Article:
Vatican modifies distribution of ashes for Ash Wednesday
He then sprinkles the ashes on each person’s head “without saying anything.”

This doesn't particularly bother me.  The priest says the prayer once to all and then gives ashes to each, rather than saying it to each whilst giving ashes.  It's a superficial change without meaningful significance.
"There are not over a hundred people in the United States who hate the Catholic Church. There are millions, however, who hate what they wrongly believe to be the Catholic Church -- which is, of course, quite a different thing." -Ven. Archbishop Fulton J. Sheen

"Let me repeat this sentence. It is impossible in human language to exaggerate the importance of being in a chapel or church before the Blessed Sacrament as often and for as long as our duties and state of life allow. That sentence is the talisman of the highest sanctity." -Fr. John Hardon, S.J.
(01-12-2021, 03:26 PM)Chadster Wrote: He then sprinkles the ashes on each person’s head “without saying anything.”


I could be wrong, but I believe ashes sprinkled on the head is/was always the norm for most of the world, anyway.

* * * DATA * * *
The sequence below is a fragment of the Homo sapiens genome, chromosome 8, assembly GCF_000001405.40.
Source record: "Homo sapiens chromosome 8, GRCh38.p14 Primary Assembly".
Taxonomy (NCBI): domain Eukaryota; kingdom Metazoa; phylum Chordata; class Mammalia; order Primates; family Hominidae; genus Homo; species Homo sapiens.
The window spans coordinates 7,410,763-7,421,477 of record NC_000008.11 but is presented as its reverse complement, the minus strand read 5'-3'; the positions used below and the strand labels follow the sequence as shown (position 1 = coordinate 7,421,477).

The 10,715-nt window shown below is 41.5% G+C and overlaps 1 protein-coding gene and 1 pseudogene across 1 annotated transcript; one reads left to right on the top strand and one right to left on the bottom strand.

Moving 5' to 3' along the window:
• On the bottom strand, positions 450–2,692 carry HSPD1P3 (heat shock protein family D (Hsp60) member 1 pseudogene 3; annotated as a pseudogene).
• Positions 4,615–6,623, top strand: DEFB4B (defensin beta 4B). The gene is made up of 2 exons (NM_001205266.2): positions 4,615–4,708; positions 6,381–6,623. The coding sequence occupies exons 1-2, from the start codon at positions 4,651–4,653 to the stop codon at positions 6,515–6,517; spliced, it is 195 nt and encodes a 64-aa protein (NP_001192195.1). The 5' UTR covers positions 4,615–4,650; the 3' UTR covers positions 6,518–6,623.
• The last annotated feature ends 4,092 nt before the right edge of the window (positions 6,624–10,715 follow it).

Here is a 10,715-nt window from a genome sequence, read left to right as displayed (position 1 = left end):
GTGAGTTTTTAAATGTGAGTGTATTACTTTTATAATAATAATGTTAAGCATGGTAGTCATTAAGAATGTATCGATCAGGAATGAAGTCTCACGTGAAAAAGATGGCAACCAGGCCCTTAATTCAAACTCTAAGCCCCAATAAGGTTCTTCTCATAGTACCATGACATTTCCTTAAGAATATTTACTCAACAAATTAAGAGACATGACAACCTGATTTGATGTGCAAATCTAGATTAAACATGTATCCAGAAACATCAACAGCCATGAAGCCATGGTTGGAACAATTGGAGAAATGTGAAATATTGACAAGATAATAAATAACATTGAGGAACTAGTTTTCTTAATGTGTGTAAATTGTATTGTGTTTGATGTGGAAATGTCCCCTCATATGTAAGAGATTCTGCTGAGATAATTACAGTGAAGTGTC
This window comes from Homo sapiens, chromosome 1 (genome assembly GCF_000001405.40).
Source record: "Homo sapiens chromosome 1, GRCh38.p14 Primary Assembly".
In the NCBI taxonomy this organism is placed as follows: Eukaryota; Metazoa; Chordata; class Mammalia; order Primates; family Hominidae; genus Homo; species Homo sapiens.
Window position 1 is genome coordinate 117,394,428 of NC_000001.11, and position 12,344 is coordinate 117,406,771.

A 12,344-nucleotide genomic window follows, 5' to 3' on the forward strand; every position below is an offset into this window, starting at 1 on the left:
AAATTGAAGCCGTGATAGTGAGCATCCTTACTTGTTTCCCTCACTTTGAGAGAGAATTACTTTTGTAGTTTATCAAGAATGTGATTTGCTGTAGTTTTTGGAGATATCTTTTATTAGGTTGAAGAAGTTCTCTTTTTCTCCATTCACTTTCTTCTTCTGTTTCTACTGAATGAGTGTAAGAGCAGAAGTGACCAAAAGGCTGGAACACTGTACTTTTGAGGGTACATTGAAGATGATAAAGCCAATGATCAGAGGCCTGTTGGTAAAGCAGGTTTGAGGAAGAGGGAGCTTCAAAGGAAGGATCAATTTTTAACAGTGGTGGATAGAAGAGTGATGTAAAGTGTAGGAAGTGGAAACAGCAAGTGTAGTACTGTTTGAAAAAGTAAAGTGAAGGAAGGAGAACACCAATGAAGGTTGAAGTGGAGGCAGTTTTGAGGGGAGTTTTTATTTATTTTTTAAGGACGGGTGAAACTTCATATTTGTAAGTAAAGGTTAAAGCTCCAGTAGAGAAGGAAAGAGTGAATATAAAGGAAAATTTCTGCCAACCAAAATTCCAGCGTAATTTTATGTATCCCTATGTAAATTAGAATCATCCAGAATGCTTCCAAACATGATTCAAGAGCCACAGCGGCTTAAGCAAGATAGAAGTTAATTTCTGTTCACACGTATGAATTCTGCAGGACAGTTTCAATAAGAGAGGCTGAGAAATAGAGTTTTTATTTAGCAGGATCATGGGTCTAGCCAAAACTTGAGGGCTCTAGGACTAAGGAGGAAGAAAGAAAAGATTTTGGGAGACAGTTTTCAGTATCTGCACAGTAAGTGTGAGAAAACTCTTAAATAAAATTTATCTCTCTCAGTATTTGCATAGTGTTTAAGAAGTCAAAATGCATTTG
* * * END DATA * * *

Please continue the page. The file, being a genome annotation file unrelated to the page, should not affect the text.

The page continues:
I'm sure the idea here is that by not speaking, and not making contact with the person, there is less chance of transmitting a virus.

In the traditional rite, ashes are sprinkled on the tonsure (middle of the top of the head) of clerics. The marking of the forehead is relatively new (even if part of the older rite), so there's nothing inherently wrong with this.

Not that I think change is good, or that this change makes any real sense in the true reality of the situation, but the CDW also modified the whole Easter Triduum last year to permit private ceremonies, so the idea of slight modifications for just reasons is not a real issue.
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